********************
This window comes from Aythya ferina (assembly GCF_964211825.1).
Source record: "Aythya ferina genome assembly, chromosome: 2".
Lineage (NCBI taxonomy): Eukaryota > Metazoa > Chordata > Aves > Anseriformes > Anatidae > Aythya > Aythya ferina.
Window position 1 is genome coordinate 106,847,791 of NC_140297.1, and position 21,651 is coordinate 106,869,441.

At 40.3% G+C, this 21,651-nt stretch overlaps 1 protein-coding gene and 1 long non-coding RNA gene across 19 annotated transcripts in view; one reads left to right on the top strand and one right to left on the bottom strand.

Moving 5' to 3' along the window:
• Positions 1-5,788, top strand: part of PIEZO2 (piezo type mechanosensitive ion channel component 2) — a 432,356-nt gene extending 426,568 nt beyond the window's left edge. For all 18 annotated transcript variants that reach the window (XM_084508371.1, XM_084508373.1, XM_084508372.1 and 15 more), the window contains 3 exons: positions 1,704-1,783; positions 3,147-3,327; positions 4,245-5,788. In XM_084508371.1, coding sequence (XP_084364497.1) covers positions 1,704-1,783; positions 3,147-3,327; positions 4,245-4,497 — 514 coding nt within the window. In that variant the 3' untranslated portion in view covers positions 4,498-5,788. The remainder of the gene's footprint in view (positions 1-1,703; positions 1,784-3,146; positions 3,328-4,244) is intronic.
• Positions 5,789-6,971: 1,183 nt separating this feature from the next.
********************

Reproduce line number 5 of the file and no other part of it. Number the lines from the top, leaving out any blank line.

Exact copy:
At 40.3% G+C, this 21,651-nt stretch overlaps 1 protein-coding gene and 1 long non-coding RNA gene across 19 annotated transcripts in view; one reads left to right on the top strand and one right to left on the bottom strand.